Pubdate: Mon, 21 Mar 2016
Source: Capilano Courier, The (CN BC Edu)
Copyright: 2016 The Capilano Courier
Author: Tomas Danco


Opening the Doors of Vancouver's Pot Dispensaries

If you ask a tourist what things come to mind when they think of 
Vancouver, the most common responses will almost certainly contain: 
beautiful mountains, oceanside strolls, craft beer, yoga tights, East 
Van and marijuana. Just as evident as climate change, the medical 
marijuana business has boomed in recent years. Last June, the Globe 
and Mail reported that the number of medical marijuana dispensaries 
now exceeds the number of Starbucks locations in Vancouver, a clear 
sign that the population has its priorities set on a more open-minded 
and alternative form of regulation and healthcare.

For a closer look at the day-to-day operations of a medical marijuana 
dispensary, I elected to visit one myself. That's where I met Josh Martinovic.

Martinovic first began working at The Healing Tree a year-and-a-half 
ago as a budtender. Similarly to a bartender, a budtender supplies 
his or her customers with the products that they desire. Furthermore, 
a budtender provides recommendations to the customer on the type of 
marijuana strain best suited to alleviate their ailments. Now he 
manages the facility, located on Hastings Street just a couple of 
blocks up from Main.

"[We] get all sorts of folk coming in to the dispensary," he said, 
adding that daily visits include people all the way from the world of 
business and suits, to the underprivileged residents of the Downtown 
Eastside. "It doesn't matter who you are... or what social class you 
come from, marijuana is enjoyable... and helpful for you medicinally."

Due to the sheer volume hours spent physically exerting oneself, some 
of the more common customers include labourers and trades workers. 
For sore muscles, joint pains and arthritis, Martinovic recommends 
indica dominant strains. Upon intake, an indica strain tends to 
produce the sought-after muscle relaxation of the "body high." These 
type of strains are theorized to be rich in cannabidiol, or CBD for 
short. Unlike tetrahydrocannabinol, or THC, CBD does not induce any 
psychoactive effects on the mind. In other words, strains with 
increased CBD content provide the user with the same medicinal 
benefits as a THC-rich strain, hence enabling the user to proceed 
about their day as usual without any mind-altering effects.

Having grown up in Deep Cove, let's just say I'm accustomed to the 
smell of marijuana. Immediately upon entrance into the dimly lit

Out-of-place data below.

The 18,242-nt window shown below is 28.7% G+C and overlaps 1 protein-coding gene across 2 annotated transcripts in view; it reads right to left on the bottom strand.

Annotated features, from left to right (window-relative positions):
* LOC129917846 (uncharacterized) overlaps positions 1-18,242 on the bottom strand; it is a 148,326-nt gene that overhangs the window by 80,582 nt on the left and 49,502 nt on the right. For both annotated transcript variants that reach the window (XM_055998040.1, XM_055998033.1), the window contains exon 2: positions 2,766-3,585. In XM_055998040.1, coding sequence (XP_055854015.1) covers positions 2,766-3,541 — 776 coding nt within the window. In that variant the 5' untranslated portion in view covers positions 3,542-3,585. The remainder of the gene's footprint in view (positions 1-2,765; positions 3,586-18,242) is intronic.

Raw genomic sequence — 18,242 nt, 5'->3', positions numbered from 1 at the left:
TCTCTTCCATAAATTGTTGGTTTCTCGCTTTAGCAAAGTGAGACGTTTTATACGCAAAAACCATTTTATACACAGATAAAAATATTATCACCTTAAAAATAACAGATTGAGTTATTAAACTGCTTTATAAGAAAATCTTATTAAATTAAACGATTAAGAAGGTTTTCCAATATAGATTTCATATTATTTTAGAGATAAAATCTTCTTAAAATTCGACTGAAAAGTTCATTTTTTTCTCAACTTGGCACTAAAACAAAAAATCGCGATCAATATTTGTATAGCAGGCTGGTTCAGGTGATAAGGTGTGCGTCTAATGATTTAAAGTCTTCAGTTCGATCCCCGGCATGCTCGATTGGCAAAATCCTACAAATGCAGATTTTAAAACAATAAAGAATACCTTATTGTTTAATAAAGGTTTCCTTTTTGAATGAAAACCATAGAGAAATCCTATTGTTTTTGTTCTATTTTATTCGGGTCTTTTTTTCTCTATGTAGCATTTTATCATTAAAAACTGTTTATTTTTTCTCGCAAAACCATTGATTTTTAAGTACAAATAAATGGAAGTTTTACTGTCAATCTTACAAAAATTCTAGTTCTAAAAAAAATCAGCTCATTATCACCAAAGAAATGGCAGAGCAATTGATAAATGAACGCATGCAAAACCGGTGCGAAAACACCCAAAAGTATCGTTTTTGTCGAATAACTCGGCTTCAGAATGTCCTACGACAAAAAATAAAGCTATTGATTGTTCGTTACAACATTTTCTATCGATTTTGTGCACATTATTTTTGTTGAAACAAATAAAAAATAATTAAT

shop, a plethora of familiar sensations washed over me. A wave of 
concentrated marijuana scents wafted down the corridor as I walked 
towards the customer interaction window. After a brief introduction, 
Martinovic invited me to the back of the counter where we set up for 
the interview. Beneath the clear glass stood numerous glass jars 
filled to the brim with fresh buds of all sorts. He told me that 
smoking weed was not just about the act itself, but rather the 
experience associated with it. It is essentially a culture in its own 
right, one that is not constricted by the typical social laws with 
which we are governed by.

In a city as colourful and vibrant as Vancouver, it is important to 
note that even under the fire of the previous government, the people 
of the city chose to act on their own progressive beliefs. 
Nonetheless, marijuana remains an illegal substance that is 
categorized under Schedule 2 of the Controlled Drugs and Substances 
Act. The possession, production, distribution and recreational use of 
marijuana are still deemed illegal activities.

In a Sep. 2015 report to the Vancouver Police Board, Doug LePard, 
deputy chief constable of the Commanding Investigation Division 
stated that "Selling marijuana from a storefront dispensary... 
constitutes the offence of 'Trafficking' under the Controlled Drugs 
and Substances Act." However, The Vancouver Police Department 
continues to treat Vancouver's medical marijuana dispensaries with an 
open-minded enforcement policy. Simply put, "Using the criminal law 
to close marijuana dispensaries is generally ineffective," wrote Le Pard.

Instead of coming down with an iron fist, in June 2015 the City of 
Vancouver rose to lead the nation in being the first Canadian city to 
license and regulate medical marijuana dispensaries.

In an issue that is portrayed both positively and negatively in the 
media, it is clear to see that the end result has brought the people 
closer to the government, further solidifying Vancouver's position in 
world opinion as a progressive city.
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MAP posted-by: Jay Bergstrom